Team News Feed

 

Our Adopted Rats

Image of Cheeky ratName: Cheeky

Job: TB Detection Rat

R.I.P: Aug 31, 2011 - June 19, 2012

Read about our beloved Cheeky who is now watching us from above.

Meet Our Newest Rat: Nala

Recycling Funds

2012: $105.63

2013: $118.63

2014: $56.45

Featured Team Members
Monday
Nov042013

Movember Kickoff!

Aloha  there,

It’s Movember and I'll be growing a moustache to raise funds and awareness for men's health. It's going to be a hairy journey and I want you to be part of it.

Fight for your right to change the face of men’s health, enlist for Movember and JOIN MY TEAM now.

A moustache is the mark of a man or a completely kick butt woman, and today it is a symbol to spark conversations about important health issues. So guys, pledge to grow a Mo today, or ladies, join the team to support my Mo.

Find out more about why you should join me by taking a look at THE CAUSES WE ARE FIGHTING FOR.

Thanks for supporting Gen Mo and helping us change the face of men's health.

United We Mo!

Russell Castagnaro

Check out last years photos!

Monday
Oct212013

Race for the Cure - Thank you!!

Aloha All,

Thanks to Ann and Janet for walking with me in the Susan G Komen Race for the Cure. It was a lot of fun to see so many people walking for a great cause. Our team raised $679 to date.  If you had intended to donate they are still taking donations until 11-1.

Thanks to Russell, Emily, Rika, Julie, Emily, Terry, and Jing for your support and donations! If I missed anyone thanks to you also! We each reached our individual goals!!!

Mahalo Plenty!!!!
Jamie

 

Hour count: 12 hours total

Friday
Oct182013

Update on our Rat, Nala!

***Dear HeroRAT adopter, this is the latest update of your current TB detection HeroRAT, Nala.  You may have recently been switched to Nala because previous TB-detecting HeroRATs have been retired and entered into the HeroRAT Hall of Fame!***

Hello friend,
 
Hope all’s well in your corner of the world. It’s been raining here in Morogoro. Working indoors, I do not have to face the wet mud and yet I get to experience the cool and refreshing breeze. Best of both worlds, as they say!
 
I am healthy and happy. I recently reached the weight of exactly one kilo, at the age of one year and eight months. I believe I can grow even stronger if I keep up my balanced diet and exercise regime!
 
I am improving my work optimization and now in the automated cage, I can evaluate an average of 50-70 samples in a session depending on the daily sample planning. In the month of April alone I found a total of 31 patients who had previously been diagnosed as negative. These have been sent back to the respective TB clinics for patient tracking, treatment and follow up.
 
APOPO now partners with 17 DOTS centers, or tuberculosis (TB) clinics, in Tanzania. This means that my colleagues and I can now help even more patients of respiratory diseases determine if they have the highly contagious TB. I hear that a single patient can infect 5-10 more people every year and so early detection and treatment becomes imperative to the eradication of TB in a community.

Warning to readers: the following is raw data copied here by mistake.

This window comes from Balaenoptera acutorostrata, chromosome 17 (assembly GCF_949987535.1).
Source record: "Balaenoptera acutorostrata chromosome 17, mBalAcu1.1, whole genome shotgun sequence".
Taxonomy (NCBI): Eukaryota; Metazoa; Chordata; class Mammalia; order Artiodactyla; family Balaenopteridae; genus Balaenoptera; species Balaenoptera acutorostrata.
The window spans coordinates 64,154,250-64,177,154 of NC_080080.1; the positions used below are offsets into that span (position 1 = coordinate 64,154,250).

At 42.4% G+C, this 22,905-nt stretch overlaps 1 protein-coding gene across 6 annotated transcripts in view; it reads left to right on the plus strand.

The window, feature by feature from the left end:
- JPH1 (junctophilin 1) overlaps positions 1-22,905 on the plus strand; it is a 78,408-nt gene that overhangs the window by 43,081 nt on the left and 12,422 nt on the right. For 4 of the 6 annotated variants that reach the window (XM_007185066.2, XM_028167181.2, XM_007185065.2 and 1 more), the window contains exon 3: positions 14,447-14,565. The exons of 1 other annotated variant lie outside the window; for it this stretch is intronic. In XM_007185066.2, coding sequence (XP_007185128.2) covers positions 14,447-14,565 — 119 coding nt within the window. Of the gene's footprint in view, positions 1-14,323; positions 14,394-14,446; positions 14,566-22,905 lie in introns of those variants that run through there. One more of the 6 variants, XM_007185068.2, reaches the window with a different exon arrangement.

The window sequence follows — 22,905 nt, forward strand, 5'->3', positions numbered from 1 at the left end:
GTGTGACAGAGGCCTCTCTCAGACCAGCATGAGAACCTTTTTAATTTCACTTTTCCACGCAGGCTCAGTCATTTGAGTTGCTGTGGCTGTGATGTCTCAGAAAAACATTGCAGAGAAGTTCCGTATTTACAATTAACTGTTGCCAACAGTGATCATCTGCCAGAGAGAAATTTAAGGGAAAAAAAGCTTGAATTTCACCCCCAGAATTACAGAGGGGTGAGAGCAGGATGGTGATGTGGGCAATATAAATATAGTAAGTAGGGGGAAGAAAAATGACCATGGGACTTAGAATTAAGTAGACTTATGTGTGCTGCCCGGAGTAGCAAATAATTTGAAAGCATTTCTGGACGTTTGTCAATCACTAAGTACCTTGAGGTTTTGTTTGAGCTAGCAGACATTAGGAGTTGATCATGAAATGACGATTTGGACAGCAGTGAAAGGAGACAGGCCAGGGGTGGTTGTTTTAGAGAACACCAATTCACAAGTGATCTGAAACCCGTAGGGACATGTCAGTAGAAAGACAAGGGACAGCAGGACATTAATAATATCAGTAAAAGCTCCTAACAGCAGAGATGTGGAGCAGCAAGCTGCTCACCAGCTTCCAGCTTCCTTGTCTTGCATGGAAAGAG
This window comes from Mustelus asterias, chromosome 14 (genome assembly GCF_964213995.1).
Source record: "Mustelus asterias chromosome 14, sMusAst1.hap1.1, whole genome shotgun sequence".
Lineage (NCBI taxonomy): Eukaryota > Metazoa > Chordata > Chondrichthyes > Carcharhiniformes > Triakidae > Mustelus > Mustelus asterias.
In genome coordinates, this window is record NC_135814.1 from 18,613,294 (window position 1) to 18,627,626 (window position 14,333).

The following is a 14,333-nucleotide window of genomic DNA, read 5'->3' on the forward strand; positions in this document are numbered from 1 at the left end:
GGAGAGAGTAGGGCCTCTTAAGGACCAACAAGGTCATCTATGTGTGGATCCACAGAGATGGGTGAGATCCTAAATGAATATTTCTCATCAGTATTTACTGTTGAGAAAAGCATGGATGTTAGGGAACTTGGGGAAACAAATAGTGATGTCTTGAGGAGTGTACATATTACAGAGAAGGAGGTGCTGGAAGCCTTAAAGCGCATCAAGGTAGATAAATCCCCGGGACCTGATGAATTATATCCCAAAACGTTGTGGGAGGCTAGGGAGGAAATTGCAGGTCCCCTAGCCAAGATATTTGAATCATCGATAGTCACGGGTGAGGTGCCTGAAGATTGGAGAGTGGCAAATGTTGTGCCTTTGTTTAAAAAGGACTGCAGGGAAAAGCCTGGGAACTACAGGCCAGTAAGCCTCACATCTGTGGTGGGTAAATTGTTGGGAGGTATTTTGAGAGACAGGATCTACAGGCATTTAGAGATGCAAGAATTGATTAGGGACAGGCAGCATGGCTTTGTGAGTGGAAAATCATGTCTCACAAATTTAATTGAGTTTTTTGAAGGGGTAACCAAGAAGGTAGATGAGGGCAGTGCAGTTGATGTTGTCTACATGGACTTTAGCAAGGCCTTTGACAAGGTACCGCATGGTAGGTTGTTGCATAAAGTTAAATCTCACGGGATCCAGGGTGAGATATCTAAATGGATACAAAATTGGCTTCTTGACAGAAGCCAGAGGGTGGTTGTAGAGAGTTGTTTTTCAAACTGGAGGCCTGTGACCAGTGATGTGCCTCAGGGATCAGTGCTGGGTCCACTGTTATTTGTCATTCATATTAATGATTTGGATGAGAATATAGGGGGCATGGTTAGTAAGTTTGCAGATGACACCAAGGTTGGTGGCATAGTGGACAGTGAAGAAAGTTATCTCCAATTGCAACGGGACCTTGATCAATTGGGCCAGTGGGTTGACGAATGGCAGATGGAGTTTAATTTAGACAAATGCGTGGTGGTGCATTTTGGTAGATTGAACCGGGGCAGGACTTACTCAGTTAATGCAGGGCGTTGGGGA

However, this is not a very easy thing to do because the patients I detect often do not leave accurate contact details and it becomes very hard to trace them, inform them and start appropriate treatment. In order to address this problem, APOPO has teamed up with a Tanzanian NGO called Mapambano ya Kifua Kikuu na Ukimwi Tanzania (MKUTA), composed of former TB patients. MKUTA volunteers always talk to and try to convince each and every TB suspect to provide reliable contact details that would make tracking at a later stage easier. I just hope that all those patients are now under treatment!  Not only will these people live longer and healthier lives but they will also not inadvertently spread the disease in their families and local communities.
 
In other good news, my colleagues at APOPO’s new TB detection center in Maputo, Mozambique are doing very well. They have already screened more than 6,000 samples and have indentified almost 80 additional cases of TB! Mozambique, like Tanzania, is a TB high-burden country. So much so that the disease was declared a national emergency in March 2006 and is one of the focus programs of the country’s Ministry of Health. APOPO’s TB detection operations in Maputo will help identify the maximum number of TB patients in the shortest possible time, to support the Mozambican National TB Control Program which identifies as priorities the improvement of diagnosis and treatment success rates.
 
I’ve caught a whiff of some very exciting developments relating the HeroRAT adoption program and I look forward to sharing the details of the big news soon. The other HeroRATs and I want to be part of this process and we hope that the changes will improve the adopter experience for incredible supporters like you! Thank you for supporting me and my friends - we would not have made it without you!
 
Love and whiskers,

Nala the HeroRAT
 
P.S. We rats can tweet as well as we squeak! See and share the latest heroic happenings: become a fan on Facebook or follow our tweets @HeroRATs.
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